Mrs Lillian Bilocca and her campaign following the 1968 Hull trawler disaster

Courage and Effect - fishing safety

I must listen to this while it’s still available… The Hull triple trawler disaster in which 58 men died led trawlerman’s wife Mrs Lillian Bilocca and her friends to mount a campaign for better safety. ‘Something, they demanded, had to be done before more men died.’

They were successful, not least because they acted quickly and in the full blaze of publicity. The Wikipedia (link above) reports that ‘trawler owners were instructed to implement new safety arrangements based on the outcome of the meeting, with immediate effect’.

See British Pathé’s newsreel film about the tragedy. Brian Lavery, presenter of the BBC radio programme has also written a book about the event and the subsequent campaign.

Of course, this was in the era before the health and safety regime we have today greatly reduced the number of people injured or killed in our more dangerous industries. Still I wonder… A pal tells a story about going to sea a decade later (though not in trawlers) and finding that the lifeboats weren’t seaworthy. I guess inspection and action are as important as writing the rules in the first place.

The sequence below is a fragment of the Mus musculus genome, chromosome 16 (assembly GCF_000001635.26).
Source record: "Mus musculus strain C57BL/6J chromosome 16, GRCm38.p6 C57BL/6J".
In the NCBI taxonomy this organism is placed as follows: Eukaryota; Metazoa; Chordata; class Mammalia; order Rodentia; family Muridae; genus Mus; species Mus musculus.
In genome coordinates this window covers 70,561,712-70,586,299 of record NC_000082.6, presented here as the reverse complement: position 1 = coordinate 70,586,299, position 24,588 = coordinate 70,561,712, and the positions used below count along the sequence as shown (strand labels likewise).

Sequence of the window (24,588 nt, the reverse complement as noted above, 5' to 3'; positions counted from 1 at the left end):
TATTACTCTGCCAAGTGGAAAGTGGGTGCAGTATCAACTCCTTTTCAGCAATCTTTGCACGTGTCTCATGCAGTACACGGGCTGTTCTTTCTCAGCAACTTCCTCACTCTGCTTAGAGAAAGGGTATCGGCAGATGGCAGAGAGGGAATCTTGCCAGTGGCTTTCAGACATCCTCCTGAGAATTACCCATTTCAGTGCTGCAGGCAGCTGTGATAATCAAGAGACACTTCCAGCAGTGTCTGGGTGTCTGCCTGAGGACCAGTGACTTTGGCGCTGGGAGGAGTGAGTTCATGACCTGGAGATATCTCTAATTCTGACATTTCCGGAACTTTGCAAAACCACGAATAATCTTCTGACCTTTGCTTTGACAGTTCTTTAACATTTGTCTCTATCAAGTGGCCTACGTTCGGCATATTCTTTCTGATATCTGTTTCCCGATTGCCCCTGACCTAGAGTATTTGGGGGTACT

My thanks to Chris Brady for the tipoff.

PS – We listened to this last night. The work of an ex-national newspaper journalist, it’s a damning indictment of the way the fishing industry worked in years gone by – and of the way the national media treated women, and still does.

Hull’s 400-year old Inuit kayak, the Bonny Boat

Hull's Bonny Boat

Did you know that historic Trinity House in Hull has a traditional Inuit kayak hanging in one of its rooms?

It seems that Captain Andrew Barker from Hull commanded a ship called the Heartsease on an early 17th century expendition to Greenland in search of mineral wealth, and that while sailing they found an Inuit kayak with an exhausted Inuit inside. The poor man sadly died, but he is remembered by his kayak and a likeness of himself, and a nearby pub known as The Bonny Boat.

There’s a little about Barker here and here.

My thanks to Liz Davenport for alerting me to this story!

The Cold Coast of Iceland

Call my romantic, call me soft-hearted, but in winter and particularly around Christmas I often think of those who are busy at sea, carrying the world’s goods or fishing, or protecting their homelands in hostile often bitterly cold and difficult conditions.

Tough men, they must be, and to go with that thought, here’s a tough little song performed by diamond Hull geezer Mike Waterson.